Hearsay ... the Journal of the Bar Association of Queensland
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Issue 70 - Oct 2014
The Values and Functions of a Referral Advocate Print E-mail

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“Every counsel has a duty to his client fearlessly to raise every issue, advance every argument, and ask every question, however distasteful, which he thinks will help his client’s case. But, as an officer of the court concerned in the administration of justice, he has an overriding duty to the court, to the standards of his profession, and to the public...” (Lord Reid in Rondel v Worsley [1969] 1 AC 191)

“An advocate, whose main duty it will be to represent his clients before the courts, must be a person in whose reliability and integrity the court must be able to place complete trust, it always being remembered that an advocate owes a duty at least as much to the court as to his client. And the court must be satisfied that he will not by his behaviour do anything to bring the courts or the profession into disrepute.” (Fieldsend CJ in Hayes v The Bar Council 1981 ZLR (A) 183)

Introduction

When we were requested to write a paper on the values and functions of a modern referral advocate, we felt that as young and, in our opinion at least, “modern” members of this profession, we should be able to come up with a list of values and functions in short order. After all, each of us had first-hand experience of being a “modern advocate”. It was only later, when discussing the parameters of our research and the issues faced by the Bar in our respective jurisdictions (England and Wales, Ireland and New Zealand) that we realised the complexity of the task. With the knowledge that the paper would be presented to an international audience, we were keen to expand our research to draw upon the traditions in other jurisdictions. To keep our focus within manageable bounds, we had to settle on the jurisdictions which we would cover. The choice was obvious. We would draw upon the experience of the members of the International Council of Advocates and Barristers (ICAB),1 who were instrumental in organising the very conference at which we are lucky enough to present this paper.

Having agreed the parameters of our research, we have sought to distil the values and functions of advocates in Australia, England and Wales, Hong Kong, Ireland, Namibia, New Zealand, Northern Ireland, Scotland, South Africa and Zimbabwe. The results are set out in the Annex to this paper.

We were hoping to find some common threads and shared values to ensure that our restatement of the values and functions of a modern specialist advocate could be of use across all of the ICAB jurisdictions, despite the inevitable differences in the structure and issues faced by the profession. We are happy to report that those common values were not hard to find. We should mention, however, that our intention was not to produce a definitive statement of all conceivable values and functions of a modern advocate but only those which we thought were the most important.

Our hope is that this paper will serve as a useful starting point for further discussions about the future of our profession in the modern era of international disputes and the increased use of arbitration and alternative dispute resolution. We are grateful to the organisers for giving us the opportunity to present it to such an esteemed audience.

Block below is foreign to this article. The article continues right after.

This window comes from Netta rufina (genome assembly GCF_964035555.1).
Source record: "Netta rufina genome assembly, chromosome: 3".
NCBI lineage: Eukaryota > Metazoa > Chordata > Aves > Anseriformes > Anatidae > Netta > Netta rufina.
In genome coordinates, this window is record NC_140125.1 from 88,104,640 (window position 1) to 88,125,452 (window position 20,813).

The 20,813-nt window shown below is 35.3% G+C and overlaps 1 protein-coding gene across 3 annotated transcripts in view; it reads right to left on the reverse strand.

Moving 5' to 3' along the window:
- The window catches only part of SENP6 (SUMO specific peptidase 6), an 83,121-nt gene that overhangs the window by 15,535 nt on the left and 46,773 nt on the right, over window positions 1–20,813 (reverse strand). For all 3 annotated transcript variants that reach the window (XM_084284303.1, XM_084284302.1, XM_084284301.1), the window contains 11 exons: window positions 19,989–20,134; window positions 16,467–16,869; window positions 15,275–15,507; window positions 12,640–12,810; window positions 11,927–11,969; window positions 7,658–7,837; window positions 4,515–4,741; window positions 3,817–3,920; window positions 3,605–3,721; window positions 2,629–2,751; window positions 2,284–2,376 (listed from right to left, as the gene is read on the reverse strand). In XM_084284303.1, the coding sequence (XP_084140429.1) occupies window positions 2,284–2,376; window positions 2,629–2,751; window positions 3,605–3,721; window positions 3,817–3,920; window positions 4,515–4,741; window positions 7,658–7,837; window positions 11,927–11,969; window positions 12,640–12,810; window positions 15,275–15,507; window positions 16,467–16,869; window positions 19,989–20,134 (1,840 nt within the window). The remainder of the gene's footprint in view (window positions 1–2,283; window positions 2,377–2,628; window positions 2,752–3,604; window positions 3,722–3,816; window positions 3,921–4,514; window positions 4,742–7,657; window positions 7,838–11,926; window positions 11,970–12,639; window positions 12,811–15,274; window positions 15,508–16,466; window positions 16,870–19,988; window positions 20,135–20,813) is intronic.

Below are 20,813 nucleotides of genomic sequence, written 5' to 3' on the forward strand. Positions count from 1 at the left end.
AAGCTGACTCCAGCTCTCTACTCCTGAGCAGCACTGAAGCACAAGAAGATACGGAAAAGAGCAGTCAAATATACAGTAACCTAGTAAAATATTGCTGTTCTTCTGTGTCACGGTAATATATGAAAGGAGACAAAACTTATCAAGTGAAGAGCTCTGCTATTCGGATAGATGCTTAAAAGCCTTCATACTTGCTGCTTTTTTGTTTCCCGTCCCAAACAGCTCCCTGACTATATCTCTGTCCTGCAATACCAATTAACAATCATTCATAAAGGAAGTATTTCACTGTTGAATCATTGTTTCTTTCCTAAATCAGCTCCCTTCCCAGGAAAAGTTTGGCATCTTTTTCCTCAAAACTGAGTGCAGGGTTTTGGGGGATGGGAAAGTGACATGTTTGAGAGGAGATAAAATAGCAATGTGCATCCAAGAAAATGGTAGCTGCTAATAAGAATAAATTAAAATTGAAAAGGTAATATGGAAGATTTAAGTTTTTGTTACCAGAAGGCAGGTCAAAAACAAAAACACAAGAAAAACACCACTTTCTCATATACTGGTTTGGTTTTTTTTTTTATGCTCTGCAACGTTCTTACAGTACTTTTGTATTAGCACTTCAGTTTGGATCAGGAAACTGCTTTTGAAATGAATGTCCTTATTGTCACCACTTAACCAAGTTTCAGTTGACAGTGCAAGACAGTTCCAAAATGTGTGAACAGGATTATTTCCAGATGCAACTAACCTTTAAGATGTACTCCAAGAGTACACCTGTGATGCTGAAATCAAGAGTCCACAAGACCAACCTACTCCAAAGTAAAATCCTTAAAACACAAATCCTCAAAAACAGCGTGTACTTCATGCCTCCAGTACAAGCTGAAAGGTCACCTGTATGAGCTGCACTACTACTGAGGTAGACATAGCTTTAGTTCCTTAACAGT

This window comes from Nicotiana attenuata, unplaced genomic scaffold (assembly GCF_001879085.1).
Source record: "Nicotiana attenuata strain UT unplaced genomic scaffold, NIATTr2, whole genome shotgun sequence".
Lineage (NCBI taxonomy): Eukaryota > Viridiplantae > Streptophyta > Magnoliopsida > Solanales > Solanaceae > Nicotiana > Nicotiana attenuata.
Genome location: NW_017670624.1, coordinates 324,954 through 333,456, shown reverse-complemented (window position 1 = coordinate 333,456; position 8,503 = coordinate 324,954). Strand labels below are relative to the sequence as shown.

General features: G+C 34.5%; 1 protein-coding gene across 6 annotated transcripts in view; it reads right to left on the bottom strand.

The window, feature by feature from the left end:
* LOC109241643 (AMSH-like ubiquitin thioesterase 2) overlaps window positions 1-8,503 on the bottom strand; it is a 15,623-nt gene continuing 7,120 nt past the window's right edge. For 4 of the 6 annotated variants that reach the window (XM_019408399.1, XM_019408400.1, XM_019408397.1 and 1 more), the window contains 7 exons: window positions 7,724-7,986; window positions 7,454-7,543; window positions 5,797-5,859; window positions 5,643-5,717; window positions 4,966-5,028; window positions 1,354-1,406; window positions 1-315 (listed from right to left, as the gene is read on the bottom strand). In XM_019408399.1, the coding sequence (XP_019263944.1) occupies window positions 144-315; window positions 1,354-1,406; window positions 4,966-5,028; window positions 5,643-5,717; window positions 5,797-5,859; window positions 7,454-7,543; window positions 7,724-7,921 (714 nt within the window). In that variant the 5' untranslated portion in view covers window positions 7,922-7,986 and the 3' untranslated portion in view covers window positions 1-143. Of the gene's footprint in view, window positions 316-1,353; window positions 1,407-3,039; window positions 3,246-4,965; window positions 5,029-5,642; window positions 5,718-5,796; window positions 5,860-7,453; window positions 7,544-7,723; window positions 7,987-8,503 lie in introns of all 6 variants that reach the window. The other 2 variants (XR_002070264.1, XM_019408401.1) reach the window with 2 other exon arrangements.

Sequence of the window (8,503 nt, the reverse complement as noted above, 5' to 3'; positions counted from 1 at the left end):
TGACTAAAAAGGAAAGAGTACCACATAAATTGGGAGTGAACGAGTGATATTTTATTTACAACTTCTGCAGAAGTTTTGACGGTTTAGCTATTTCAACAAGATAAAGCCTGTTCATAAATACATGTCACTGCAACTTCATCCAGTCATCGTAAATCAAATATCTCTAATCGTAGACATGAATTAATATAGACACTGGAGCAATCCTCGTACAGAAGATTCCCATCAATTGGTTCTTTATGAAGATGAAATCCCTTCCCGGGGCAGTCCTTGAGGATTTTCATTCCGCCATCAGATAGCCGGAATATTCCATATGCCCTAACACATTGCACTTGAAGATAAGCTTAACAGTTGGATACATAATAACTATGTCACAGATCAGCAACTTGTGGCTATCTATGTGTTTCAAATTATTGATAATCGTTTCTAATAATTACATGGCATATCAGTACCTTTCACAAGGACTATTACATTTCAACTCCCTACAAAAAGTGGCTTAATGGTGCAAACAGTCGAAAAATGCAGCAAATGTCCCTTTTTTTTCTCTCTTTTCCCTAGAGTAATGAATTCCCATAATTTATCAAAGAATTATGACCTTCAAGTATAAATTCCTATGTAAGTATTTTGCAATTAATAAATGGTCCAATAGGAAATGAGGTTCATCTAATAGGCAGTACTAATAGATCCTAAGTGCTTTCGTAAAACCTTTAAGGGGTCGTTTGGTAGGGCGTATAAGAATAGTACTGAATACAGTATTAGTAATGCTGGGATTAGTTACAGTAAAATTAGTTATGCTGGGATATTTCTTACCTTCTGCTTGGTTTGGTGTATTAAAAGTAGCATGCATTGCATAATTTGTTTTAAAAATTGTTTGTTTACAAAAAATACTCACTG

Who is a referral advocate?

Before proceeding to the main part of this paper, we explain the terminology we use.

We have chosen to refer to an advocate as a “he” (merely to avoid distracting our readers from cumbersome language). All such references, however, are intended to be read in a gender-neutral way to reflect the diversity of the modern profession, which is indeed one of its values.

In a number of ICAB jurisdictions, such as England and Wales or Scotland, the term “advocate” is no longer synonymous with the members of the independent referral Bar. In fact, both barristers and solicitors are able to obtain rights of audience in front of all courts. In our view, it would make little sense if the values adopted by self-employed advocates were different from those held by employed advocates. We therefore hope that our restatement of values will be equally applicable to all advocates appearing in courts and tribunals across the ICAB members’ jurisdictions.

When it comes to function, however, we have specifically focused on the referral Bar. When we refer to a “referral advocate”, we mean an independent self-employed advocate who accepts briefs to appear before court from any person on whose behalf they are instructed. The main difference between the independent referral Bar and employed advocates is that the former are subject to the so-called Cab Rank Rule and are professionally obliged to accept instructions from any client regardless of any personal dislike for the client or the case. As Lord Pannick colourfully puts it: 2

[The advocate] earns his living propounding views to which he does not necessarily subscribe, and which are sometimes anathema to him, on behalf of clients whose conduct may not interest him, will often offend him, and can occasionally cause him outrage.

An employed advocate, in contrast, generally only accepts those briefs in which his firm accepts instructions. A firm is not subject to the same Cab Rank Rule.

The need for the restatement of values and functions